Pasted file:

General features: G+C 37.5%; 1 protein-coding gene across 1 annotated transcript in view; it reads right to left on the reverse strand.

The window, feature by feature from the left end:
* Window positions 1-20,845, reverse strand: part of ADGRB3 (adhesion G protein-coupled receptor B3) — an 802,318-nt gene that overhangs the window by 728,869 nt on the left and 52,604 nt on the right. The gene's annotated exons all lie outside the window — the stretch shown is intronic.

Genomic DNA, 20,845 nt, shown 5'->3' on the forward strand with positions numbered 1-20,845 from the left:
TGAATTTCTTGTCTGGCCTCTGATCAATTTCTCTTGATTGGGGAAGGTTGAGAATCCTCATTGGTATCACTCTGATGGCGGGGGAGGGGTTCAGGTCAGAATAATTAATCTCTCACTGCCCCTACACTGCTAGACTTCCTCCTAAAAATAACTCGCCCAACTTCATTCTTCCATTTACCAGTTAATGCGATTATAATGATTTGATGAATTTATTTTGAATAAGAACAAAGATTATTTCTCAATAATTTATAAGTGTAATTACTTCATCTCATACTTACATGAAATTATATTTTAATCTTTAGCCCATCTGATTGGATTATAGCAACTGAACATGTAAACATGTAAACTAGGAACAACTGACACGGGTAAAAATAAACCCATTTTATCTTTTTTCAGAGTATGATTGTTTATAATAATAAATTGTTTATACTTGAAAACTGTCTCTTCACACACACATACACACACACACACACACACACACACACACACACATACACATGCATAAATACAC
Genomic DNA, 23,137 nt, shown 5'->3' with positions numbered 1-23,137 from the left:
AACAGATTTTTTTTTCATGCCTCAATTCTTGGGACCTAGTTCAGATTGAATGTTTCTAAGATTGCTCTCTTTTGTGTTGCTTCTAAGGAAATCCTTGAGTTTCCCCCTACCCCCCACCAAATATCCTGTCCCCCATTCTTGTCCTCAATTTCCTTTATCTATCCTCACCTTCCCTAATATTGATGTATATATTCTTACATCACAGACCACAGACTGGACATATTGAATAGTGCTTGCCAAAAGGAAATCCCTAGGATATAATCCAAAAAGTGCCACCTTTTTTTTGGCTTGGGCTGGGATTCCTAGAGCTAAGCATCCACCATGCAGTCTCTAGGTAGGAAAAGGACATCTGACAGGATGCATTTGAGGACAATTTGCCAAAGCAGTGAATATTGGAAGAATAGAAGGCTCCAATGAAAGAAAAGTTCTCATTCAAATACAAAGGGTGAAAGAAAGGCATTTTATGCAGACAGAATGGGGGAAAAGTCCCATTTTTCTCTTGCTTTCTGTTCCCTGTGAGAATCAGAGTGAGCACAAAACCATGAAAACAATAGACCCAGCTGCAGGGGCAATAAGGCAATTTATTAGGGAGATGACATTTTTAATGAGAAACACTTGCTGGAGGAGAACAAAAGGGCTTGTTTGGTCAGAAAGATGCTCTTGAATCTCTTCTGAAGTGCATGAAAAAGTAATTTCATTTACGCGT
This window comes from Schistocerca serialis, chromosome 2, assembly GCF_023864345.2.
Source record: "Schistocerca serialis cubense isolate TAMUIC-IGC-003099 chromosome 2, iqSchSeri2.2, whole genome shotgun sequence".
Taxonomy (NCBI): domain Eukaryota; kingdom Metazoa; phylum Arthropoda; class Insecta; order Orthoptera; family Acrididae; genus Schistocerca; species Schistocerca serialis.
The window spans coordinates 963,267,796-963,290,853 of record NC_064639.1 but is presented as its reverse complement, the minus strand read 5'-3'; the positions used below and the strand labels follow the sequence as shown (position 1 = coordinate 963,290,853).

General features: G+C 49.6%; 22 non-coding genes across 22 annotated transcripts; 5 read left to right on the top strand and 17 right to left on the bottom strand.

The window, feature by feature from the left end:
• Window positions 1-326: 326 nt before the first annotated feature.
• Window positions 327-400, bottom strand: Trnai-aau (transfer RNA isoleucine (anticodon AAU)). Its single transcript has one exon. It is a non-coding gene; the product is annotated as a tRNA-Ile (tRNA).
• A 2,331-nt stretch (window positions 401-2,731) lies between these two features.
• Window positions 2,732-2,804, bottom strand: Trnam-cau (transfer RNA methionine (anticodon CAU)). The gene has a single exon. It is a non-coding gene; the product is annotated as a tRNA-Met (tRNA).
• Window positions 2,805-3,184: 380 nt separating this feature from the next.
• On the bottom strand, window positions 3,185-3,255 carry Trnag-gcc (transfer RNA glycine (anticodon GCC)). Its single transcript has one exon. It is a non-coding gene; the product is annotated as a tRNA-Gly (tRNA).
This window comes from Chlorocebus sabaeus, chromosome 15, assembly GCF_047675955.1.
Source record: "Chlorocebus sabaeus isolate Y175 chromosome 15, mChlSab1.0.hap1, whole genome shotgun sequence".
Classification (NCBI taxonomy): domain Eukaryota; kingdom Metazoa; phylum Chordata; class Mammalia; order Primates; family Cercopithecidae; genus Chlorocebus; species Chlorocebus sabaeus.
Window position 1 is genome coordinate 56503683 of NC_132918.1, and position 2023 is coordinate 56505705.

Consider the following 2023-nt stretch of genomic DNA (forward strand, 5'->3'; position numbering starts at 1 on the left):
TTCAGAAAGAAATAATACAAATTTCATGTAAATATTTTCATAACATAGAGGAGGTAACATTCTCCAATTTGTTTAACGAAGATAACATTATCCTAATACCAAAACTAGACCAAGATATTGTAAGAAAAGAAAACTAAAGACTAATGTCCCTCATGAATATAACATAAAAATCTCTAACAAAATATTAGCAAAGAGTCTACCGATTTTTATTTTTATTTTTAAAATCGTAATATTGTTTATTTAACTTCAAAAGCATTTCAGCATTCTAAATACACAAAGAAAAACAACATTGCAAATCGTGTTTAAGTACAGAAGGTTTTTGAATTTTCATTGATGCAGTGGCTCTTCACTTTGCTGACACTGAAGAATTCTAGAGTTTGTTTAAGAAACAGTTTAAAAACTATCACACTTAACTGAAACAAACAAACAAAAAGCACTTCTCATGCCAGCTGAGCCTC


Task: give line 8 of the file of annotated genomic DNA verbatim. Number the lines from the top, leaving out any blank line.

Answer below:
This window comes from Schistocerca serialis, chromosome 2, assembly GCF_023864345.2.